The Consumer Technology Association (CTA) has released an open API standard to support and facilitate the development and implementation of interoperable radar sensing systems which, like NFC-enabled technologies, can be used to add contactless and hands-free functionalities to devices across a wide range of use cases.
The standard — known as Ripple — aims to “enable interoperability between radar hardware and software with standardised APIs for radar system development” and “reduce barriers for entry for working with radar and accelerate the growth of radar applications,” the CTA says.
Potential use cases for such radar-enabled applications include contactless healthcare and fitness monitoring, home security and detection systems based on human activity recognition, and hands-free interaction with cars, mobile devices, domestic appliances and other consumer electronics.
“Radar sensing systems have historically been designed for single applications, with hardware and software custom-developed for each purpose. This means that traditional product solutions — from the hardware to the final user experience — are bespoke,” the CTA explains.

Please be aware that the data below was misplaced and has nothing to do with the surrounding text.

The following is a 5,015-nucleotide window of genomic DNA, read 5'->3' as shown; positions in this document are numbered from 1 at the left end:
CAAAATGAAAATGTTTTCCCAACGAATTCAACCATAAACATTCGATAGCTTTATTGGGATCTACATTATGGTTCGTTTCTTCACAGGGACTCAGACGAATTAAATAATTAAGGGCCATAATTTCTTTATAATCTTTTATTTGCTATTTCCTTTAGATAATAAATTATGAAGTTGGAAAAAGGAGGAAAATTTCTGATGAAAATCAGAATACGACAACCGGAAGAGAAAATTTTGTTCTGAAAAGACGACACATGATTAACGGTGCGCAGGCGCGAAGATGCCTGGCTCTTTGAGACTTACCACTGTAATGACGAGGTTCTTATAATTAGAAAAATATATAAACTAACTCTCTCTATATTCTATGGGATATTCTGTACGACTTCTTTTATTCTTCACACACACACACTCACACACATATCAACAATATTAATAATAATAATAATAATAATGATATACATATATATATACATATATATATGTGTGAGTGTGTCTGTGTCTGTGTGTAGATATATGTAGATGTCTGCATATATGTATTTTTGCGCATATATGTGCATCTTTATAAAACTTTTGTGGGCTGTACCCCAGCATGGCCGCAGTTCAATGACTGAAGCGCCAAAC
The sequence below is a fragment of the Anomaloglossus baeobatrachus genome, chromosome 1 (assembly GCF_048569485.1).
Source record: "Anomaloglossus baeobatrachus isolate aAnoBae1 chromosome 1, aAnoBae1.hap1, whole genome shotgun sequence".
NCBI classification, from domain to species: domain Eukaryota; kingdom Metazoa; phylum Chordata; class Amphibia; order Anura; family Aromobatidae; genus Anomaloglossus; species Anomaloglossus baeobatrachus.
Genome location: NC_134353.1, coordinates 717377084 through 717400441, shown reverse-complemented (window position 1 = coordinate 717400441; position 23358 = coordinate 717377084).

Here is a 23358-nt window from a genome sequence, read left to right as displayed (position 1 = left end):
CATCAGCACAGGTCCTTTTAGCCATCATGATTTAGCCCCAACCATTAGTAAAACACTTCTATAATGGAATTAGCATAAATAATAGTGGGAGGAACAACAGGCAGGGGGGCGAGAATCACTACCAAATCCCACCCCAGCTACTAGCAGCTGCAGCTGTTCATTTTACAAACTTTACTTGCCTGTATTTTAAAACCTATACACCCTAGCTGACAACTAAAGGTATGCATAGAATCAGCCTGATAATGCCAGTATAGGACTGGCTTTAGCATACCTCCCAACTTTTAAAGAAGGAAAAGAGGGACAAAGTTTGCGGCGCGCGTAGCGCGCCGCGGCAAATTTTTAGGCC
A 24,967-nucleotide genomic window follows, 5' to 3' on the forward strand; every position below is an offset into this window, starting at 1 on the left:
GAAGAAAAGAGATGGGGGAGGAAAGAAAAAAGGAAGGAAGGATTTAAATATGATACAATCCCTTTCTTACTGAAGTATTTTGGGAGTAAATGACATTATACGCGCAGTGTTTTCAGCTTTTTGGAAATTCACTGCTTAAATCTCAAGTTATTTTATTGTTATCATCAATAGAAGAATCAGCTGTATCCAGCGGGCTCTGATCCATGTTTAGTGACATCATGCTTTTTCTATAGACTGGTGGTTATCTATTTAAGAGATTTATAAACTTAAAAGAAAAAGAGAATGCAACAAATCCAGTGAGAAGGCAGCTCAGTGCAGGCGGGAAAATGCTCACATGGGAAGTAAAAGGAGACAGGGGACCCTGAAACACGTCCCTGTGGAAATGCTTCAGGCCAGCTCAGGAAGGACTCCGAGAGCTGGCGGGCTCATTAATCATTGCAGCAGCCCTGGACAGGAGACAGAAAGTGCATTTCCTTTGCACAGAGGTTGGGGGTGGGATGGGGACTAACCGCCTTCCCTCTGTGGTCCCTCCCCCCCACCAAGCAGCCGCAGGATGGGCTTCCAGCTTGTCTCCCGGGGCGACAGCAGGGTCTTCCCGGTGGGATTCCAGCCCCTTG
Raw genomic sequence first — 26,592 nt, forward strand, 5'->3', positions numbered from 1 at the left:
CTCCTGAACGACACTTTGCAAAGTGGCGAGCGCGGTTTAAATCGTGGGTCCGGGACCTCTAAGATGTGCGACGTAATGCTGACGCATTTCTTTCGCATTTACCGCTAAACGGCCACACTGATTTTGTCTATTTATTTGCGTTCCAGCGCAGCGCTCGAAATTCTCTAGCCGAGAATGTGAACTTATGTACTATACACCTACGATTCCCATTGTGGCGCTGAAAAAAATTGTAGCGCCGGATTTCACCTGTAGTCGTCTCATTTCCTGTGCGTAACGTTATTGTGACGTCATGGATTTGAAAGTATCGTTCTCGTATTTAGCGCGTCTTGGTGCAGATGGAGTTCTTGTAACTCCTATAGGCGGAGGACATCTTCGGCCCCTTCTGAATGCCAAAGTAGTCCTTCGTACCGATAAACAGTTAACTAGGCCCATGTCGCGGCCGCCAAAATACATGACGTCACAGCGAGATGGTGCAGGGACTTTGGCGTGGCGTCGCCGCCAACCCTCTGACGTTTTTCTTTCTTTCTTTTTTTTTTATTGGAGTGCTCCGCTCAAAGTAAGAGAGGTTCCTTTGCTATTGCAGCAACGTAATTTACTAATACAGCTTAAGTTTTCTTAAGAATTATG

“This new standard will enable general purpose radar interoperability by developing both specifications for open and standardised APIs and a collaborative plan to drive industry adoption of the standard.”
“With an open API standard, it’s easier for integrators to get started, develop and distribute radar solutions. This reduced barrier to entry will lead to new products and services for consumers,” the association adds.
“Ripple will enable developers to create specialised extensions so that they can build on the standard to support their own differentiated use cases. These extensions can be incorporated as official interfaces in future versions of the standard.”
The standard will also “simplify experimentation, making radar more accessible to students, startups, academics and researchers”.
CTA launches open API standard to support radar-enabled contactless applications was written by Tom Phillips and published by NFCW.